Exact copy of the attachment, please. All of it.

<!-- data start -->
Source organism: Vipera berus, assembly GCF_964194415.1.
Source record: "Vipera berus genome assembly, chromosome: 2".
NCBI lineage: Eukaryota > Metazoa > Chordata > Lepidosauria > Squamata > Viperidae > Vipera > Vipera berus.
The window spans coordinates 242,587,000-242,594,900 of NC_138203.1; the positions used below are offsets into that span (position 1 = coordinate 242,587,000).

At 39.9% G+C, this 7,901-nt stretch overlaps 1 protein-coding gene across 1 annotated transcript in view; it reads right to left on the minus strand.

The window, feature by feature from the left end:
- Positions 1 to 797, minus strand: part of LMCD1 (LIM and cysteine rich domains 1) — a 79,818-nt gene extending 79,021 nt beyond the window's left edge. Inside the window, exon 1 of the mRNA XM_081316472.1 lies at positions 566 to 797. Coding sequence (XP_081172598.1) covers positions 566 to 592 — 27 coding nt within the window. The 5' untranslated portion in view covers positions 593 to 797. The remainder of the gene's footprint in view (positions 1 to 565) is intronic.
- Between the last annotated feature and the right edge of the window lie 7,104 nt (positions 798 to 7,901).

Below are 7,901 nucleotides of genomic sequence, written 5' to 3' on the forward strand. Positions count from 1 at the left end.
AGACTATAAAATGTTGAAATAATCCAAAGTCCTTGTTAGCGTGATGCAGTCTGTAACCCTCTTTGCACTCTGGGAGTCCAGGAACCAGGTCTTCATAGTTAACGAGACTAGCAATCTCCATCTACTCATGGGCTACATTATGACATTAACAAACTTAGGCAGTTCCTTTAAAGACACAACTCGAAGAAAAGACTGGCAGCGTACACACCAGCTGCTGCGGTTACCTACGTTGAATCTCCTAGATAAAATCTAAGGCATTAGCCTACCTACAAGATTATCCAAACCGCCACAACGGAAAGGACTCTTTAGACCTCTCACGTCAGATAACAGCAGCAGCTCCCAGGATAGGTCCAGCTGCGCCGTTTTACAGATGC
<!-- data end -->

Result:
Source organism: Vipera berus, assembly GCF_964194415.1.
Source record: "Vipera berus genome assembly, chromosome: 2".
NCBI lineage: Eukaryota > Metazoa > Chordata > Lepidosauria > Squamata > Viperidae > Vipera > Vipera berus.
The window spans coordinates 242,587,000-242,594,900 of NC_138203.1; the positions used below are offsets into that span (position 1 = coordinate 242,587,000).

At 39.9% G+C, this 7,901-nt stretch overlaps 1 protein-coding gene across 1 annotated transcript in view; it reads right to left on the minus strand.

The window, feature by feature from the left end:
- Positions 1 to 797, minus strand: part of LMCD1 (LIM and cysteine rich domains 1) — a 79,818-nt gene extending 79,021 nt beyond the window's left edge. Inside the window, exon 1 of the mRNA XM_081316472.1 lies at positions 566 to 797. Coding sequence (XP_081172598.1) covers positions 566 to 592 — 27 coding nt within the window. The 5' untranslated portion in view covers positions 593 to 797. The remainder of the gene's footprint in view (positions 1 to 565) is intronic.
- Between the last annotated feature and the right edge of the window lie 7,104 nt (positions 798 to 7,901).

Below are 7,901 nucleotides of genomic sequence, written 5' to 3' on the forward strand. Positions count from 1 at the left end.
AGACTATAAAATGTTGAAATAATCCAAAGTCCTTGTTAGCGTGATGCAGTCTGTAACCCTCTTTGCACTCTGGGAGTCCAGGAACCAGGTCTTCATAGTTAACGAGACTAGCAATCTCCATCTACTCATGGGCTACATTATGACATTAACAAACTTAGGCAGTTCCTTTAAAGACACAACTCGAAGAAAAGACTGGCAGCGTACACACCAGCTGCTGCGGTTACCTACGTTGAATCTCCTAGATAAAATCTAAGGCATTAGCCTACCTACAAGATTATCCAAACCGCCACAACGGAAAGGACTCTTTAGACCTCTCACGTCAGATAACAGCAGCAGCTCCCAGGATAGGTCCAGCTGCGCCGTTTTACAGATGC